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Voice Quality Changes – Truth or Deception
(A Deception Research Update)

by Stan B. Walters, CSP
“The Lie Guy®”

Among the multiple channels of communication that a person can use, the “voice channel” possesses three sub-channels: verbal content, thought line and voice quality. Voice quality is defined as the rate of speech, voice pitch and volume. The question for the interviewer is “Are any changes in voice quality characteristics broadcast by the subject reliable cues of deception?”

To answer this question, research studies have been testing the significance of voice changes exhibited by subjects in “live” interviews and interrogations. In the past, deception studies have used “staged” or “controlled” settings that allow for consistent interview conditions but don’t reflect real life reactions seen by interviewers. An extensive research study has been conducted using live interrogations in which a subject’s specific statements have been confirmed as truthful or deceptive. Voice quality changes where among the behavioral changes analyzed by the observers for their ability to isolate truthful from deceptive statements.

Results from this study have determined that when a subject is not experiencing elevated levels of stress and was at the same time being truthful, the subject did not show any significant voice quality changes. Obviously there is not much of a surprise in the results of this part of the study but we do have a critical baseline measurement. When the subject was under stress the voice quality cues did in fact show significant increase in the pitch of the voice, volume and the words per minute or at least in some of variation or combination of the characteristics. Interestingly, the subject was not being deceptive at the same time the voice quality changes occurred.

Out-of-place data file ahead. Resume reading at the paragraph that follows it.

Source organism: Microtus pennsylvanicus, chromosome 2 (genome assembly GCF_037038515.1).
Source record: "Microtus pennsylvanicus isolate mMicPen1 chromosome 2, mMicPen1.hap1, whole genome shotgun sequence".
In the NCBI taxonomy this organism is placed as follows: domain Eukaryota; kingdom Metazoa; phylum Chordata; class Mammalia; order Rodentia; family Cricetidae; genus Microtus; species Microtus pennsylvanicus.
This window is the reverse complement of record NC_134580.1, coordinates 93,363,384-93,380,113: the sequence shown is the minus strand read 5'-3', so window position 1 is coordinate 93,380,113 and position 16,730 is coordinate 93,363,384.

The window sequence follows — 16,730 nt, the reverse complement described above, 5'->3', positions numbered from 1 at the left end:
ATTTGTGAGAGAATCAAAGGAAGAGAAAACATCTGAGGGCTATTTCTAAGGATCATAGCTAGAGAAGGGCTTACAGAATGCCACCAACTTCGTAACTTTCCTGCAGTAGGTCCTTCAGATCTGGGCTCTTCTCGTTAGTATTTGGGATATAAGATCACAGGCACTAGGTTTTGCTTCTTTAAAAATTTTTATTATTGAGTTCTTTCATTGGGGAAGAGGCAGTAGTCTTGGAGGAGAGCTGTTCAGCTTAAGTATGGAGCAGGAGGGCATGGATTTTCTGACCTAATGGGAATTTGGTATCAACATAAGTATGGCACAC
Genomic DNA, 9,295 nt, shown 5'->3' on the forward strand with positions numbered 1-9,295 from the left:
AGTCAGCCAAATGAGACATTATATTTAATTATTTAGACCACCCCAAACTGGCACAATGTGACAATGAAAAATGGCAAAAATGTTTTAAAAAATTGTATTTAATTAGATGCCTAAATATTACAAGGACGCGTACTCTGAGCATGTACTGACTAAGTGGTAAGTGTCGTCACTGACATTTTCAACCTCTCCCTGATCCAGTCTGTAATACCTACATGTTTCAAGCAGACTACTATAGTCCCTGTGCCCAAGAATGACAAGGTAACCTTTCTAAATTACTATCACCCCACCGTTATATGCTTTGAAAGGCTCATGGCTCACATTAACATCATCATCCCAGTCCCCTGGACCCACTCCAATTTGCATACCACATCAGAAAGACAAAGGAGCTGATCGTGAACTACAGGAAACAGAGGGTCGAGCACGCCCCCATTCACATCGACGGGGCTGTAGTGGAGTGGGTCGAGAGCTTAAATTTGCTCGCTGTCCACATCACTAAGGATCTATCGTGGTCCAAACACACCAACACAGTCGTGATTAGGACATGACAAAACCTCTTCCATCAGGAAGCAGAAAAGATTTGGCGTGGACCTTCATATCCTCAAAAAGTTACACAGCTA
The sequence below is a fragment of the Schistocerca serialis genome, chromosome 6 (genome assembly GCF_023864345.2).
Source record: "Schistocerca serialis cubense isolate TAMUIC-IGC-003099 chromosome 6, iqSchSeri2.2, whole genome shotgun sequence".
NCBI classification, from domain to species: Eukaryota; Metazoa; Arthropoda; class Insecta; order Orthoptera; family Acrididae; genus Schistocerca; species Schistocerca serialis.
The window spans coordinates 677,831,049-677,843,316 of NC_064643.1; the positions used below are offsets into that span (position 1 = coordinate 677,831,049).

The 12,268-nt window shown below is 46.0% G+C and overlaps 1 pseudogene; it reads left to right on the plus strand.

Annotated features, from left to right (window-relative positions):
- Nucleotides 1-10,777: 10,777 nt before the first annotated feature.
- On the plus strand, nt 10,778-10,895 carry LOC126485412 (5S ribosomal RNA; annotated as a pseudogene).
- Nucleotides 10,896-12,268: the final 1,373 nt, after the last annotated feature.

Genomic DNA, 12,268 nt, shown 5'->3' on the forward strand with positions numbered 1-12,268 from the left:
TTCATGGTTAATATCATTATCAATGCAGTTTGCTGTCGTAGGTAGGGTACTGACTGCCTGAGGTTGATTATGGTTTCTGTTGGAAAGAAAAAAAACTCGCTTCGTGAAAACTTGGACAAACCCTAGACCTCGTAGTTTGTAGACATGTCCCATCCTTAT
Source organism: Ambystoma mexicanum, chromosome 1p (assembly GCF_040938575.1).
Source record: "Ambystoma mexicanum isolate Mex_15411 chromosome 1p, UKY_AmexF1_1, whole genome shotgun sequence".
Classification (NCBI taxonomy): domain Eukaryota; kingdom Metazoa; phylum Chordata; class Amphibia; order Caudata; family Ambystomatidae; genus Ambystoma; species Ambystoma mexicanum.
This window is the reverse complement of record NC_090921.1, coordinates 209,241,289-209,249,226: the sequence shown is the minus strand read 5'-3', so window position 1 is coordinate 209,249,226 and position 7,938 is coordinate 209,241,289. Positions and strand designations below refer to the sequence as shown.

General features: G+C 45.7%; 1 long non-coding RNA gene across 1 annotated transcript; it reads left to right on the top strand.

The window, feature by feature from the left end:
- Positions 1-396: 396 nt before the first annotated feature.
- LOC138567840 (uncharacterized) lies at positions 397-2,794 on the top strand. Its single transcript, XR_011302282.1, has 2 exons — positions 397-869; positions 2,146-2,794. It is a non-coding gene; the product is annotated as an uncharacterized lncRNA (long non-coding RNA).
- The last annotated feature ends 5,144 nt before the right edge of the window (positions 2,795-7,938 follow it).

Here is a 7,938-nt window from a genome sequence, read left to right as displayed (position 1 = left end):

When false or deceptive statements where analyzed for the presence of voice quality changes, some interesting results were revealed. It was learned that as expected, subjects under significant stress and being deceptive did show changes in voice quality. However, it was also learned that deceptive subjects who are under stress might not show any significant changes in voice quality.

The conclusion about voice quality changes is that such changes can occur when subjects are being both truthful and deceptive and are therefore not reliable signs of deception. In addition, voice quality changes can be associated with an increase in stress in a subject but the lack of voice quality changes do not mean that your subject is not experiencing elevated levels of stress. He or she may in fact be able to exhibit their stress through other verbal or nonverbal channels.

Avoiding Critical Issue Overload

by Stan B. Walters, CSP
“The Lie Guy®”

You finally have your subject in the interview room. You’ve built a substantial case against your subject and you’re sure there’s no way he or she can deny the overwhelming information you compiled against them. When the time is right you “unload” on the subject. You give them “both barrels” and then you stand back waiting for your subject to crumble under the sheer wait of the proof of your case. After a short pause your subject simply tells you you’re wrong and says “No.” So what happened? You had a great interrogation dialogue all set up. Simple. It was a case of “critical issue overload.” You pushed too much information on your subject all at once and forced your subject to reject the entire argument of proof thereby disabling your interview.

First, your subject was heavily under stress to begin with. Now you have forced your subject into making a single critical decision with what appears to them to be of totally overwhelming proportions. To him or her it is the most expedient way to escape from the pressure that the reality they’ve just been forced to confront.

Second, you set yourself up to have your interview argument to be shut down with a single simple answer – No. Your subject saw that you gave them a simple “out” and they took it leaving your argument hanging and unresolved.

Avoid “critical issue overload” techniques in the interview room. Spread out your case information by addressing smaller more manageable arguments. This keeps your subject from feeling mentally and emotionally overwhelmed with the reality of the facts they may be facing. String out your case arguments addressing only one issue at a time. Now your subject is forced to deal with each issue one at a time creating a training effect. Even though they have just dealt with one issue, there’s the next coming right behind the first. You are also more likely to get a toehold on your subject’s resistance by getting acceptance on a few issues. Once you win one or two points, it much easier to argue subsequent proof and avoid one mass rejection of your entire case.